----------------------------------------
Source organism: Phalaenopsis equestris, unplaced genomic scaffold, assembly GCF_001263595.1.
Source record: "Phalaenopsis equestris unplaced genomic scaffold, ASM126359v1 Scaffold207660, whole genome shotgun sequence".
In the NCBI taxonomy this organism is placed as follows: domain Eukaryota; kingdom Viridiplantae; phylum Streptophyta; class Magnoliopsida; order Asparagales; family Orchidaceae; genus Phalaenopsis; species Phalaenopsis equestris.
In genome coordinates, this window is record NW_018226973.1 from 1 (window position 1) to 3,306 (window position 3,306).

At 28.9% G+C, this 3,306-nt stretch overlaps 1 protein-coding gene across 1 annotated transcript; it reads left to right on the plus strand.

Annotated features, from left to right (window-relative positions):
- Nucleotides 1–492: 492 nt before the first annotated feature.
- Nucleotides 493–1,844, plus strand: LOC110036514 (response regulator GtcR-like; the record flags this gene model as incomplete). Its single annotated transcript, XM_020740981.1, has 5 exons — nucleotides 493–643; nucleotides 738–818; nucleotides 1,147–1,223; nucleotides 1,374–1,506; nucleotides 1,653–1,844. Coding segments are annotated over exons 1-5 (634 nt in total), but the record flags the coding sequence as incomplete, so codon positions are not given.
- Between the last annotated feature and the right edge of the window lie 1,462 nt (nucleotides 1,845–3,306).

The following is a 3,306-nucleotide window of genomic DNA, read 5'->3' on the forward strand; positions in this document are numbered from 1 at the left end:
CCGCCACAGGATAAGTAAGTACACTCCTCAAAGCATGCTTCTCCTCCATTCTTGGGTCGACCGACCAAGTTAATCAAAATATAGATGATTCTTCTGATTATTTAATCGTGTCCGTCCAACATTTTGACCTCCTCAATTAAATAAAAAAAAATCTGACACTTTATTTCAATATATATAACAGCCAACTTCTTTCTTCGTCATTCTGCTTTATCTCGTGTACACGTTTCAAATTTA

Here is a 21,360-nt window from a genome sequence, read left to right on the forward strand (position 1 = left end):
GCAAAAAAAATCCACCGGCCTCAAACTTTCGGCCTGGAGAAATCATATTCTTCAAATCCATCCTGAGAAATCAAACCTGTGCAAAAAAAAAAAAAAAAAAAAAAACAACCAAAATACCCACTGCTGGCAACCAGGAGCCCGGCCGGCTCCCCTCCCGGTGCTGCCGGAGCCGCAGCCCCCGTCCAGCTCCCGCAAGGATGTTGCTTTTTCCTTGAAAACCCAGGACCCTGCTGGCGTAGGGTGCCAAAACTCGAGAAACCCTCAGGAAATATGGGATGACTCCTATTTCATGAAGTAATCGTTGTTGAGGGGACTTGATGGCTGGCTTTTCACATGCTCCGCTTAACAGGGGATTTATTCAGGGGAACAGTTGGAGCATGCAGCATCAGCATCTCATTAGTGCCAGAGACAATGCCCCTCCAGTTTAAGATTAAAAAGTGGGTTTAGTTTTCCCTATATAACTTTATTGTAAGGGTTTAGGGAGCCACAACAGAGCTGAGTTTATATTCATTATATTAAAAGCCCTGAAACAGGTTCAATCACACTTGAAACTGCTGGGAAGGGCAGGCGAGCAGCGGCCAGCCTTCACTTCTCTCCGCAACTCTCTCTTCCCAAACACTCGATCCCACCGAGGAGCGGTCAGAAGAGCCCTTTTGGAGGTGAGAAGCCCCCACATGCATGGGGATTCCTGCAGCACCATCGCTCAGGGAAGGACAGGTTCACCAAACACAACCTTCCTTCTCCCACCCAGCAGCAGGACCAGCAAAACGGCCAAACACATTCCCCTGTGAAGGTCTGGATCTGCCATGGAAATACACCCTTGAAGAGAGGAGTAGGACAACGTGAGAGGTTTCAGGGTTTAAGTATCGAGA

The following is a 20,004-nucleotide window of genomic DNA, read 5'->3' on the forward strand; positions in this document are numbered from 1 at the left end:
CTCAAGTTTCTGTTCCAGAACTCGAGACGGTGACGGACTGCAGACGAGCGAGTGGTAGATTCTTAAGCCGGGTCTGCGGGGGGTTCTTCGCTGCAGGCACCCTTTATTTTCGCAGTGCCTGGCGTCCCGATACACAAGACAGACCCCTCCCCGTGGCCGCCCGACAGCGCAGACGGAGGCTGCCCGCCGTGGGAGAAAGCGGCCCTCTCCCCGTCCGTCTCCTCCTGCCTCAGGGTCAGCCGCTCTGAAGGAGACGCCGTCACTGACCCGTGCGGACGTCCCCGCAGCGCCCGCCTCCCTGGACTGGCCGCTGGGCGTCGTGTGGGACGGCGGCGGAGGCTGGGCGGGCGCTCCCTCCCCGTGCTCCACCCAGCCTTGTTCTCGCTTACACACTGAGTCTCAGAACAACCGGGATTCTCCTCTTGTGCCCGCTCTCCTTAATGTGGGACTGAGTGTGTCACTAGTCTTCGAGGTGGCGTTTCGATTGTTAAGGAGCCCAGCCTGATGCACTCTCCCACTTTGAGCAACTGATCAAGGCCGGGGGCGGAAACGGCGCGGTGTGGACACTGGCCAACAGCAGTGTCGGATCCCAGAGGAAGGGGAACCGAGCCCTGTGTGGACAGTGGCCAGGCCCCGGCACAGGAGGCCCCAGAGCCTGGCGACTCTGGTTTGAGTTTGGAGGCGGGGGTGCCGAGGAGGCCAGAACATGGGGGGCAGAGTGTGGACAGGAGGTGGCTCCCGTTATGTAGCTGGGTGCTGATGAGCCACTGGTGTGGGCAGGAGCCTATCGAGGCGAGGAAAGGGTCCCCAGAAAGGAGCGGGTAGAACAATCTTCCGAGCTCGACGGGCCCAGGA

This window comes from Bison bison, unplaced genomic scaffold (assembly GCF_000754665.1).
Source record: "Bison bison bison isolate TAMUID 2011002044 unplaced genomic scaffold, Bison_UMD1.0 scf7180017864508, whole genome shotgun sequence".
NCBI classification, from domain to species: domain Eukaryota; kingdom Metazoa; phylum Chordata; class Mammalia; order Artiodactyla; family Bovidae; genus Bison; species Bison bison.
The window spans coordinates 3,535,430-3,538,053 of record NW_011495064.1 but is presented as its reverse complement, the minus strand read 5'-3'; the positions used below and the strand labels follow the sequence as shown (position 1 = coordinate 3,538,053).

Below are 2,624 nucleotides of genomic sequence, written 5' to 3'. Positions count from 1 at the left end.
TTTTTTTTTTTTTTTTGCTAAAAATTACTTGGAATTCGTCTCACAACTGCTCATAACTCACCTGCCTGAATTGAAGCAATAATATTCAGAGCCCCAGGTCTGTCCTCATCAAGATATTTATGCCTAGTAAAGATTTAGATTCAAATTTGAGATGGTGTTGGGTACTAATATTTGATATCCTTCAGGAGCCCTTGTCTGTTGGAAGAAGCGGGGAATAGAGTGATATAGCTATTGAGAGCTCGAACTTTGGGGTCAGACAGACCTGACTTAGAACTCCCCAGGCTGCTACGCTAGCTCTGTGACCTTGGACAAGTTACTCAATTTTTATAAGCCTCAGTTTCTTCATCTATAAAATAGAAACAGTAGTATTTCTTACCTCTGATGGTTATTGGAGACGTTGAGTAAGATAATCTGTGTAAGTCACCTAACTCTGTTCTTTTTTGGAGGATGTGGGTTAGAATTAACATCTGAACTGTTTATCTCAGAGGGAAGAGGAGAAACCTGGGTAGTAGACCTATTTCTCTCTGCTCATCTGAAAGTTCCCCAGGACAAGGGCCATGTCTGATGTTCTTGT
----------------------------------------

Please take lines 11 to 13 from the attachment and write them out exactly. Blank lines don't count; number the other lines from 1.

CCGCCACAGGATAAGTAAGTACACTCCTCAAAGCATGCTTCTCCTCCATTCTTGGGTCGACCGACCAAGTTAATCAAAATATAGATGATTCTTCTGATTATTTAATCGTGTCCGTCCAACATTTTGACCTCCTCAATTAAATAAAAAAAAATCTGACACTTTATTTCAATATATATAACAGCCAACTTCTTTCTTCGTCATTCTGCTTTATCTCGTGTACACGTTTCAAATTTA

Here is a 21,360-nt window from a genome sequence, read left to right on the forward strand (position 1 = left end):
GCAAAAAAAATCCACCGGCCTCAAACTTTCGGCCTGGAGAAATCATATTCTTCAAATCCATCCTGAGAAATCAAACCTGTGCAAAAAAAAAAAAAAAAAAAAAAACAACCAAAATACCCACTGCTGGCAACCAGGAGCCCGGCCGGCTCCCCTCCCGGTGCTGCCGGAGCCGCAGCCCCCGTCCAGCTCCCGCAAGGATGTTGCTTTTTCCTTGAAAACCCAGGACCCTGCTGGCGTAGGGTGCCAAAACTCGAGAAACCCTCAGGAAATATGGGATGACTCCTATTTCATGAAGTAATCGTTGTTGAGGGGACTTGATGGCTGGCTTTTCACATGCTCCGCTTAACAGGGGATTTATTCAGGGGAACAGTTGGAGCATGCAGCATCAGCATCTCATTAGTGCCAGAGACAATGCCCCTCCAGTTTAAGATTAAAAAGTGGGTTTAGTTTTCCCTATATAACTTTATTGTAAGGGTTTAGGGAGCCACAACAGAGCTGAGTTTATATTCATTATATTAAAAGCCCTGAAACAGGTTCAATCACACTTGAAACTGCTGGGAAGGGCAGGCGAGCAGCGGCCAGCCTTCACTTCTCTCCGCAACTCTCTCTTCCCAAACACTCGATCCCACCGAGGAGCGGTCAGAAGAGCCCTTTTGGAGGTGAGAAGCCCCCACATGCATGGGGATTCCTGCAGCACCATCGCTCAGGGAAGGACAGGTTCACCAAACACAACCTTCCTTCTCCCACCCAGCAGCAGGACCAGCAAAACGGCCAAACACATTCCCCTGTGAAGGTCTGGATCTGCCATGGAAATACACCCTTGAAGAGAGGAGTAGGACAACGTGAGAGGTTTCAGGGTTTAAGTATCGAGA